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2.5 digit bcd to 8 bit encoding?

Started by N_Cook November 18, 2014
On 11/18/2014 11:30 AM, N_Cook wrote:
> So 0.00 to 3.99 to 8bit and then via simple 8bit RS232. The data is well > behaved , just going up or down slowly.
If the data is moving slowly you may consider sending just the difference with the previous value. In this way 8 bits are more than enough (assuming this is what you wanted). Of course this has problems if you don't know an initial value or if you lose a packet... Ad-hoc tricks may help for your particular problem, which you haven't described accurately enough. Pere
> As limited to hardware conversion/encoding at the sensor end (pc at the > other so no decoding limitation there), thinking > Send as packed BCD of the tenths and hundredths and then hardware encode > onto MSB only when it is 1001 "9", the units 0to 3 reading as 2bit > binary on the D6 and D7 bits. Then on the pc "stick or twist" the units > logged according to whether the next tenth sent reading is 8 or 0. > I suppose in the general case 9.99 could be encoded like this for 0 to > 9.99 using D1 and D2 on the LSB but would not be reliable for general > data or jittering around the .9. > Any other harware conversion/encoding idea I might consider?
On 19/11/2014 17:44, Spehro Pefhany wrote:
> On Wed, 19 Nov 2014 16:11:03 +0000, Martin Brown > <|||newspam|||@nezumi.demon.co.uk> wrote: > >> >> I don't recall ever seeing a +/-1 Nixie but I can't rule it out! > > I don't think it was that big a deal to get custom displays even > > http://www.stevenjohnson.com/nls/pics/x-2.jpg > http://pixgood.com/nixie-tubes-steampunk.html (2nd down on left)
I remember the face on ones. They must have been fairly easily (cheaply) available surplus as we made a digital clock using them and built from parts salvaged from old ICL1900 boards. The lit digit would jump forwards and backwards when it counted up in sequence. I think they were exactly round. I wonder what happened to that clock? -- Regards, Martin Brown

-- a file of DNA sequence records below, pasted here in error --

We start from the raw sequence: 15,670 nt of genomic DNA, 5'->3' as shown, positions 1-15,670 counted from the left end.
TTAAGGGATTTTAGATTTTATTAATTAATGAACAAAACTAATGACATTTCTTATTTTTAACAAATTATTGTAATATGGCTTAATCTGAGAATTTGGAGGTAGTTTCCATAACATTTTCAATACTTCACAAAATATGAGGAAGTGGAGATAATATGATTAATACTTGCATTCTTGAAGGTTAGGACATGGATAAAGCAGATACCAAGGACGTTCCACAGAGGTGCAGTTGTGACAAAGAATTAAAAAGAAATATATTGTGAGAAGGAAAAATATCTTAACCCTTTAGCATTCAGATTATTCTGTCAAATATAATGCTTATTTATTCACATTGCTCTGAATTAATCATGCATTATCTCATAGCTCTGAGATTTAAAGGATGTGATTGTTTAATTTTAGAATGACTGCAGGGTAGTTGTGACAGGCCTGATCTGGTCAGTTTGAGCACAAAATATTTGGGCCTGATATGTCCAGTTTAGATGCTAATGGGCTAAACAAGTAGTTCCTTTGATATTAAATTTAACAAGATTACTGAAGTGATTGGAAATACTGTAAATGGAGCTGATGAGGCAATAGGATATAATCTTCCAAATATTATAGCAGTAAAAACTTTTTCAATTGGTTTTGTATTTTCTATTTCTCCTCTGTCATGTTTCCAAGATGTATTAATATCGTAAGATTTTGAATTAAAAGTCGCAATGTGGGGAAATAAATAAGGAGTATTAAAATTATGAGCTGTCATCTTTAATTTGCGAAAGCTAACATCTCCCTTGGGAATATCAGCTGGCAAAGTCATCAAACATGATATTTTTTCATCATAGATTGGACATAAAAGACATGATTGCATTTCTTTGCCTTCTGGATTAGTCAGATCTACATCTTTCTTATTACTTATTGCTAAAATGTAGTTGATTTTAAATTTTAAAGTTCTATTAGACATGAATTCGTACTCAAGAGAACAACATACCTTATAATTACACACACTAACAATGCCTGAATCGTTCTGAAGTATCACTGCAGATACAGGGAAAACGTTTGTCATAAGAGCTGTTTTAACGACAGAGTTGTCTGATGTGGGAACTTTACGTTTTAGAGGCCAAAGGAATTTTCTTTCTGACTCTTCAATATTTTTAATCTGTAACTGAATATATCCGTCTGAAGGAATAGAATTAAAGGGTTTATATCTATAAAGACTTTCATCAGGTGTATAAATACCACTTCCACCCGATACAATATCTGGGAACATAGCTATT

On Thu, 20 Nov 2014 08:59:51 +0000, N_Cook <diverse@tcp.co.uk> wrote:

>On 20/11/2014 06:05, josephkk wrote: >> On Tue, 18 Nov 2014 16:16:12 +0000, N_Cook <diverse@tcp.co.uk> wrote: >> >>> On 18/11/2014 12:34, David Brown wrote: >>>> On 18/11/14 11:30, N_Cook wrote: >>>>> So 0.00 to 3.99 to 8bit and then via simple 8bit RS232. The data is=
well
>>>>> behaved , just going up or down slowly. >>>>> As limited to hardware conversion/encoding at the sensor end (pc at=
the
>>>>> other so no decoding limitation there), thinking >>>>> Send as packed BCD of the tenths and hundredths and then hardware =
encode
>>>>> onto MSB only when it is 1001 "9", the units 0to 3 reading as 2bit >>>>> binary on the D6 and D7 bits. Then on the pc "stick or twist" the =
units
>>>>> logged according to whether the next tenth sent reading is 8 or 0. >>>>> I suppose in the general case 9.99 could be encoded like this for 0=
to
>>>>> 9.99 using D1 and D2 on the LSB but would not be reliable for =
general
>>>>> data or jittering around the .9. >>>>> Any other harware conversion/encoding idea I might consider? >>>> >>>> Once you have figured out what you are /actually/ trying to do, and =
then
>>>> learned to write proper sentences in English, it is quite possible =
that
>>>> someone here can help you. But at the moment it looks like you have >>>> taken half a problem, added half a solution, and liquidised the =
mixture.
>>>> >>> >>> The way I see it , there is 100 datapoints , in 2 ranks tenths and >>> hundredths , leaving 156 unused places to hide 4 datapoints for the >>> units. Using the most appropriate place to hide them , which for >>> hardware manipulation would seem to be D5 and D6 , unused in 8 and 9 >>> representations of BCD,1000 and 1001, of which 9 is the easiest to =
gate